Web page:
Passaic County Technical Institute’s Visit to Convertech

Friday, May 19th was a great day at Convertech Inc. We had the pleasure of hosting Passaic County Technical Institute’s Manufacturing Technology Students.  Passaic County Technical Institute’s Manufacturing Technology program is one of the top manufacturing education programs in the state. Throughout their high school career, the students get hands on experience with the tools and equipment they will use once they graduate. And their program track gives them the opportunity to take their skills and knowledge to college or begin their career right after graduation. Convertech was excited to have the opportunity to educate and inspire these students to continue their manufacturing career path.

The Passaic County Technical Institute students and faculty were led on a tour of the facility by Convertech owner Larry Taitel and one of Convertech’s machinist, Angel Montiel. The students were taken behind the scenes to experience the day to day operation of Convertech’s machine shop. At the end of the tour, you could tell the students enjoyed their time and Convertech was grateful that the program was able to take time out of their day to visit the shop.

Convertech is an advocate for manufacturing education and is always willing to open their doors to manufacturing students to help. To inquire about scheduling a visit for your manufacturing program, please email admin@convertech.com.

Manufacturing Apprenticeships to Benefit New Jersey

manufacturing apprenticeshipsIn any successful business, after a demand is established from the consumer, you cannot increase revenue without increasing production. It’s a simple relation of the law of supply and demand. But it can be difficult to increase production without an influx of skilled employees, which can be the case in the manufacturing industry. An effective way to resolve this matter is through manufacturing apprenticeships.

Manufacturing apprenticeships give students and future employees a learning experience inside the trade; it acts as a paid training program. Max Daetwyler Corp. was recently featured in an article on TechTarget’s website for participating with 5 other North Carolina Manufacturers in a program called Apprenticeship 2000. This program is “a four-year program of community college classes in mechatronics and advanced manufacturing coupled with paid worksite apprenticeships”. What makes this program stand out above other manufacturing apprenticeships is that they have an extended eight-month interview process where students attend an open house and an orientation to be evaluated on their skill level. After review, the accepted students will participate in the six-week summer trial period and if qualified, will be offered the apprenticeship. It is a long process but it insures that the program is a good fit for the students and that the students are a good fit for the program.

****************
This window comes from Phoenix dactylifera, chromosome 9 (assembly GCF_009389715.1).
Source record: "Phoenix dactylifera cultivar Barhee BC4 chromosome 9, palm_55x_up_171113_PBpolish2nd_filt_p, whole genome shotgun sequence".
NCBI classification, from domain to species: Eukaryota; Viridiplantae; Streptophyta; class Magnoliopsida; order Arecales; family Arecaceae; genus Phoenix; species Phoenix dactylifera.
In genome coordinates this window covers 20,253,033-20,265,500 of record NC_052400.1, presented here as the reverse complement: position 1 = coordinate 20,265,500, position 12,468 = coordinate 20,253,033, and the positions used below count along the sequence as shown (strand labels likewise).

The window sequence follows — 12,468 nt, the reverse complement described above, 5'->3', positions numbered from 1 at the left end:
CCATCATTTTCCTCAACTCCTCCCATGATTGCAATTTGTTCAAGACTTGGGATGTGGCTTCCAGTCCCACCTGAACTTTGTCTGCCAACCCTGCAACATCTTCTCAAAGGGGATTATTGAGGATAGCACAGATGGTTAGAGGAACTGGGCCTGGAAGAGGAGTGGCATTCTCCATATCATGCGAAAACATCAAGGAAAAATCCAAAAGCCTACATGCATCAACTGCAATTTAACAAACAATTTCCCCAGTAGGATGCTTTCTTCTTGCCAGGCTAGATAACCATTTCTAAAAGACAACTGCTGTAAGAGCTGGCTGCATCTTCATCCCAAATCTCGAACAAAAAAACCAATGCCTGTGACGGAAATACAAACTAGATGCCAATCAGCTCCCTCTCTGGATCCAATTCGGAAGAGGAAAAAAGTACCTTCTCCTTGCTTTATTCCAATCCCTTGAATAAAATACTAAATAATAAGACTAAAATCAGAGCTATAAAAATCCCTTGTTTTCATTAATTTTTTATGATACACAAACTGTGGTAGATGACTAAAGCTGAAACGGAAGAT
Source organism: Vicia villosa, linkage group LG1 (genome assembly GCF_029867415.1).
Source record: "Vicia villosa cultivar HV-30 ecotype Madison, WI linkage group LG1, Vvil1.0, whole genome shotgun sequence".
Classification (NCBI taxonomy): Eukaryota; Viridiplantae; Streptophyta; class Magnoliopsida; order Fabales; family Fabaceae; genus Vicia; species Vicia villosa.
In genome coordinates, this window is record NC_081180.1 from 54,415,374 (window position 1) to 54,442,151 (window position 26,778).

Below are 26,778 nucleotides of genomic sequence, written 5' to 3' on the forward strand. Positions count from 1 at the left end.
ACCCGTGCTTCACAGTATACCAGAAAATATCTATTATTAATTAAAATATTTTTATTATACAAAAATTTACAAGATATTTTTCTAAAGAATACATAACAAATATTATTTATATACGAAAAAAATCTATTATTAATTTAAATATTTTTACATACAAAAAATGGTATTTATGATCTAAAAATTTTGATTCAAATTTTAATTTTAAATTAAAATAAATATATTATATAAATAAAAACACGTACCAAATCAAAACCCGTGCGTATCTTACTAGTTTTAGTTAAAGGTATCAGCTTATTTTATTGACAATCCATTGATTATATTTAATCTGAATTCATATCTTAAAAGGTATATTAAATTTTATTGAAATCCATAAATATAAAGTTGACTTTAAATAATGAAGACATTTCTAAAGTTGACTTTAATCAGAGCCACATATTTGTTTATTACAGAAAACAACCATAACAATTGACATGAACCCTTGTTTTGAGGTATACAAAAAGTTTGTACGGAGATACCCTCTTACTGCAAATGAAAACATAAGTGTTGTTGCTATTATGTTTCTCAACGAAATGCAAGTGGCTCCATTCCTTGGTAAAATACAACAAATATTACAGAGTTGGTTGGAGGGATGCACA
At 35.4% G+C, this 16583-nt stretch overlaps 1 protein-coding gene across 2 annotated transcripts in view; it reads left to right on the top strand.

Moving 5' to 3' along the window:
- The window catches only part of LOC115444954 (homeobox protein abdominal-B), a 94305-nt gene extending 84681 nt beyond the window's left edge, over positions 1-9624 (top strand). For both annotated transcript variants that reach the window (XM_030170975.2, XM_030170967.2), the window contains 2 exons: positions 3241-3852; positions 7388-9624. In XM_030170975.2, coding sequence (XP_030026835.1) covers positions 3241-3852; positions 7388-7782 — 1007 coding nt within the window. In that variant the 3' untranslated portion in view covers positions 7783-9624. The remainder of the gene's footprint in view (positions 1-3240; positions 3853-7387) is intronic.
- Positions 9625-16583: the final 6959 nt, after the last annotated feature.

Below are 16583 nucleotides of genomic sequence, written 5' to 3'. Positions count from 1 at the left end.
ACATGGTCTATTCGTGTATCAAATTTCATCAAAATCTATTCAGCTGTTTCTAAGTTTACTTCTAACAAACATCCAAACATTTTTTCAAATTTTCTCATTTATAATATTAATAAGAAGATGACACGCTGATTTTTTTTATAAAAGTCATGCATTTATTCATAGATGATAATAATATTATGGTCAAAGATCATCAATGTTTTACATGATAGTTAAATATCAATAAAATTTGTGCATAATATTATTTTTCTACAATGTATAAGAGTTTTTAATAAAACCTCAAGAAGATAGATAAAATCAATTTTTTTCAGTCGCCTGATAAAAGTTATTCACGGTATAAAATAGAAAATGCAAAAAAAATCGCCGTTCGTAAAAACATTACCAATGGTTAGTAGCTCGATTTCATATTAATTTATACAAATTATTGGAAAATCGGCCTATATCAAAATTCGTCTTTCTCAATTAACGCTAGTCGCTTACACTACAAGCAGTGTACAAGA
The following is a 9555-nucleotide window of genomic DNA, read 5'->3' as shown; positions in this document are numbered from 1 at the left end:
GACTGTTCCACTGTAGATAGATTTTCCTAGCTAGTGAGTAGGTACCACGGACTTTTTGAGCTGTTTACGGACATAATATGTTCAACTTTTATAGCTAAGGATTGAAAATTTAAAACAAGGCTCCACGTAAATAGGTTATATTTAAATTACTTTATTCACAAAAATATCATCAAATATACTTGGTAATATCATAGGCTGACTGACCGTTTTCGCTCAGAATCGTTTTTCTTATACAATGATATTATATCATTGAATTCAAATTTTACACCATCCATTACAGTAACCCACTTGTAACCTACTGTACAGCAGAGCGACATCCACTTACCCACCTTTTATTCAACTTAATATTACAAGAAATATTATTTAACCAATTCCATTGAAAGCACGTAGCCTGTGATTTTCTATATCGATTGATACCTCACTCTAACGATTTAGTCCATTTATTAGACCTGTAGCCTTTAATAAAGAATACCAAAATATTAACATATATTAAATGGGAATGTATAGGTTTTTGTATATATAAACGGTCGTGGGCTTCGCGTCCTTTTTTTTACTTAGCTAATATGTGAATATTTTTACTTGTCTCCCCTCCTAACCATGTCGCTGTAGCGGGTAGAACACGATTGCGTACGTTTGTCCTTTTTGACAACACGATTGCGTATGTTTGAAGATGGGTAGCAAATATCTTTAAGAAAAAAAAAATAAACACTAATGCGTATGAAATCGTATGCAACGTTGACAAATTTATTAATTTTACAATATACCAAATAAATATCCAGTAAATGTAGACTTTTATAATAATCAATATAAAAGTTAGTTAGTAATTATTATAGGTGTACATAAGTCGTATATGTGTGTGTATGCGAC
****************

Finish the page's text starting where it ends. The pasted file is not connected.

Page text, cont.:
Apprenticeship 2000, as well as other manufacturing apprenticeships, bring great opportunities for companies; especially for those looking to hire more skilled employees and expand their company. Once manufacturers in New Jersey have established a registered apprenticeship program, the sponsoring companies would be able to hire skilled employees that they personally train on their equipment and machines. And students will have more incentive to not only continue with the trade post-graduation, but inspire students to enroll in manufacturing programs. New Jersey manufacturing could highly benefit from programs like these.

Passaic County Technical Institute Leads The Way With Their Manufacturing Technology Program

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Passaic County Technical Institute’s Manufacturing Technology Machine Shop

In the state of New Jersey, once students are at the high school age, they have the opportunity to begin their career path by enrolling in a Career and Technical Education (CTE) high school. At the CTE high schools, along with the core high school curriculum, students learn a specific trade, like manufacturing technology. Unfortunately, manufacturing programs are not offered statewide. Manufacturing Technology programs should be implemented throughout New Jersey CTE high schools because there is a high demand for jobs in the field and many opportunities for students post-graduation.